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From the Hospital to Her Daughter’s Wedding

 

by the Go Red For Women Editors

Christie Thompson is living proof that knowing the symptoms of a heart attack can literally mean the difference between life and death. Just one month before suffering a heart attack, she had laughed at a video her sister-in-law emailed her. Produced by the American Heart Association’s Go Red For Women movement, the entertaining short film, “Just a Little Heart Attack,” was meant to be a wake-up call for busy women who tend to ignore common symptoms.

“My sister-in-law is one of those great people who tries to save the world one email forward at a time,” jokes Christie. “I am very lucky she shared this message with me.”

While getting ready for bed one night, Christie experienced sharp pains in her chest. When the pains didn’t subside, she thought of the video and was convinced they were symptoms of a heart attack. She immediately called her daughter, and shortly after called 9-1-1. She was home alone, and knew she needed help, and needed it fast.

When the EMTs arrived, they confirmed Christie’s suspicions and rushed her to the nearest hospital. Within hours, she had a stent inserted into an artery that was 100 percent blocked.

The most startling aspect of the entire experience, she says, was not realizing that something was wrong or that she should make different health choices.

“I’d had a good check up at my doctor’s office just months before,” she says. “I felt like I was very proactive about my health and I always got all of the recommended tests, so for me this truly came out of nowhere.”

In the days before she experienced the attack, Christie felt just fine. She was walking her dog for an hour or two at a time, hanging holiday lights on her house and shopping with her daughter in preparation for her upcoming wedding.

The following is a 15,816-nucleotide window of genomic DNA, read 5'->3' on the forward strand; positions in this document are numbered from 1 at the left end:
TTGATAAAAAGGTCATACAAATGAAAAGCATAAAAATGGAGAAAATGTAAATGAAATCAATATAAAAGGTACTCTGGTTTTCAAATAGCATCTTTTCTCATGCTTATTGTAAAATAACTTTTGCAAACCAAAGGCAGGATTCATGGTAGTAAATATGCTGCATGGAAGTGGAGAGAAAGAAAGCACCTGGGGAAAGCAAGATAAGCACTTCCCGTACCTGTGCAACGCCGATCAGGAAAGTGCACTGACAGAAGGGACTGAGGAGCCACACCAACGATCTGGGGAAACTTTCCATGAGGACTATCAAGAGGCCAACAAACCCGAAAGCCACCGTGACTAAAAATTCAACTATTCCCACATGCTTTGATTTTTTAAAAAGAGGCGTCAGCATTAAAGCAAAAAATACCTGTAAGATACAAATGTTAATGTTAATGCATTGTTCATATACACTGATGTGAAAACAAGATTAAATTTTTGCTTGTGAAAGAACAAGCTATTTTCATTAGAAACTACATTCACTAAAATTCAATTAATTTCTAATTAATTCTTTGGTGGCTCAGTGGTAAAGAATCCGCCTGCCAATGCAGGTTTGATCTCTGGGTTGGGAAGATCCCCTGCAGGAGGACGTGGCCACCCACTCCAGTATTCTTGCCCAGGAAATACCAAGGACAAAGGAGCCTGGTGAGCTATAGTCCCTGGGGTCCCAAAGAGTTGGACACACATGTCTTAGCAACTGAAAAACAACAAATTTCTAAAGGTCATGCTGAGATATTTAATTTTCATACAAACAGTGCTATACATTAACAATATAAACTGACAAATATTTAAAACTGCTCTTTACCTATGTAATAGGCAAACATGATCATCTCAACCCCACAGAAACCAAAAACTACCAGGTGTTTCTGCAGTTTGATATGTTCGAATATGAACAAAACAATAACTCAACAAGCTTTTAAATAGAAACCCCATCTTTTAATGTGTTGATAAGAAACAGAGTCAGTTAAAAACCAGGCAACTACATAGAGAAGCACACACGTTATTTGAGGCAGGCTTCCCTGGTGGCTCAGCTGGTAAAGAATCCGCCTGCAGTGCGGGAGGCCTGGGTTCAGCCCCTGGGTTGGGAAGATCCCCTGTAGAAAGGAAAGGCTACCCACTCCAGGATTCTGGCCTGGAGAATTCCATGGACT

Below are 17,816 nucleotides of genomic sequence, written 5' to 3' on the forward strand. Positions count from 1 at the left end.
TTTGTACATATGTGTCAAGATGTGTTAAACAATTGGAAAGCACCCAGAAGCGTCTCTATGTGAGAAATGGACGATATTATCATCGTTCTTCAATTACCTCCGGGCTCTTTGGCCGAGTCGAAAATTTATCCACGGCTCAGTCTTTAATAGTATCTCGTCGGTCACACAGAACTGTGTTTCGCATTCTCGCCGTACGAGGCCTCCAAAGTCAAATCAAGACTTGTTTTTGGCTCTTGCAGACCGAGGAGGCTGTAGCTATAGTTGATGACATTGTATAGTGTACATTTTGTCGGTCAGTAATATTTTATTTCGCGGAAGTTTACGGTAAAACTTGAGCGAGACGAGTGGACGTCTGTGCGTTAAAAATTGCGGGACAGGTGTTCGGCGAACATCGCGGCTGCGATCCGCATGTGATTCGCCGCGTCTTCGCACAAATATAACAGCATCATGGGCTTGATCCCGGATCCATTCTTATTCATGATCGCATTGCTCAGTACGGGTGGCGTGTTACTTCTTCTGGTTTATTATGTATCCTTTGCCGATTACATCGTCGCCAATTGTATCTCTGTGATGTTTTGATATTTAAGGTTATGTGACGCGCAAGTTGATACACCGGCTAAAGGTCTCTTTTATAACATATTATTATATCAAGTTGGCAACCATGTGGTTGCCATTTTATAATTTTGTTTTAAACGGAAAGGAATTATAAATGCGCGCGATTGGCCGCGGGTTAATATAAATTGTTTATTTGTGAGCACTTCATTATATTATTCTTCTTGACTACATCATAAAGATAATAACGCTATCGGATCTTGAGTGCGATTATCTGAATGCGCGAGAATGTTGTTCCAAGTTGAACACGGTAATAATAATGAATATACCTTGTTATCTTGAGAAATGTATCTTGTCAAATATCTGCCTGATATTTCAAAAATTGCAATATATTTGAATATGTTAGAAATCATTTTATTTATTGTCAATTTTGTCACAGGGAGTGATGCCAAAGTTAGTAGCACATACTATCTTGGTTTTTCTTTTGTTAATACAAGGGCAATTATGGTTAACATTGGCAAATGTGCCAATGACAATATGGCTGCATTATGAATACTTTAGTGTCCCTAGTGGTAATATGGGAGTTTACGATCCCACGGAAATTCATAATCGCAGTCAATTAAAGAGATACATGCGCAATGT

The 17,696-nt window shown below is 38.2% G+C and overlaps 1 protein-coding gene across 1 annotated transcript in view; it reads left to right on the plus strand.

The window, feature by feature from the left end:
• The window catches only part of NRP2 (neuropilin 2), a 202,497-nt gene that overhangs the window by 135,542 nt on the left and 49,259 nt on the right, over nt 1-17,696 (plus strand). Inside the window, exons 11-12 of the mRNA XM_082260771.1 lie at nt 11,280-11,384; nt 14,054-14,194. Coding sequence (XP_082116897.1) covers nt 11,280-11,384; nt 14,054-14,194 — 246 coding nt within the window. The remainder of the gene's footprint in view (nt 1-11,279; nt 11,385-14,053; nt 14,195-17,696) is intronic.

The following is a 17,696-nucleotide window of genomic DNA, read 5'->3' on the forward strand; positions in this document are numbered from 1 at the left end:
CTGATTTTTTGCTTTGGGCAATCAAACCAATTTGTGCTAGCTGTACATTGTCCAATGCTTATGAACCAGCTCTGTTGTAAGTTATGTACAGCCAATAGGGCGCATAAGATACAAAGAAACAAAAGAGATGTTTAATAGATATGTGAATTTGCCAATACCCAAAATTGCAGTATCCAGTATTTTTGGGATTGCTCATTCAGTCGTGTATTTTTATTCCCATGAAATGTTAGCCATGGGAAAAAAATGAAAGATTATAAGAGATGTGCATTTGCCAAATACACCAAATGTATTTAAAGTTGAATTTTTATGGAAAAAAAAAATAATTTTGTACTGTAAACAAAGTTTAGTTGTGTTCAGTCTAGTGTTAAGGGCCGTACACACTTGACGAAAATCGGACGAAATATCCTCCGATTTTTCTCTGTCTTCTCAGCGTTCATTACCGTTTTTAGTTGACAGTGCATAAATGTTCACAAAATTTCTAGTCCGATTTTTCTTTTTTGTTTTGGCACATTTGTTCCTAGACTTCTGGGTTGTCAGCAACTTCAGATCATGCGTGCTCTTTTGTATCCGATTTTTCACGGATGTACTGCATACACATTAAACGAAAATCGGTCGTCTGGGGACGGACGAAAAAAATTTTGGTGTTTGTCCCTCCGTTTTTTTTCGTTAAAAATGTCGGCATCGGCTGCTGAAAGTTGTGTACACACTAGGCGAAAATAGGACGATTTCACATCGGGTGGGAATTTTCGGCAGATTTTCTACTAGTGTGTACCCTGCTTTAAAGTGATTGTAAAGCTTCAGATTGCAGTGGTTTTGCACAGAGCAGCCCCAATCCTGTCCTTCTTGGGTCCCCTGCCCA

That wedding became just the motivation Christie needed to get well – and quickly.

“I was lying there hooked up to IVs, an oxygen tank and all kinds of wires, but I just kept picturing myself dancing at my daughter’s wedding,” she says. “The wedding was just three weeks away, so I made it my goal to get well by then.”

Christie’s determination led to her release just a few days after her heart attack. She made it home in time for Thanksgiving dinner and attended her daughter’s bridal shower the next day. Three weeks later, Christie danced at her daughter’s wedding, just as she’d planned.

She not only attributes her recovery to the speed with which she was treated, but also to her own commitment to cardiac rehab.

“Rehab was not easy for me, but I stuck with it,” she says. “After the official program was over, I created my own routine that included cardio every single day and healthier eating.”

Christie also knows that understanding her symptoms and seeking immediate help made a huge difference. With no family history of heart disease and unnoticeable warning signs, she credits “Just a Little Heart Attack” with making the symptoms stick in her head.

“It was so entertaining that I really absorbed the message and I remembered it when it mattered most,” she says. “I’ve shared it with everyone I know because I believe it saved my life.”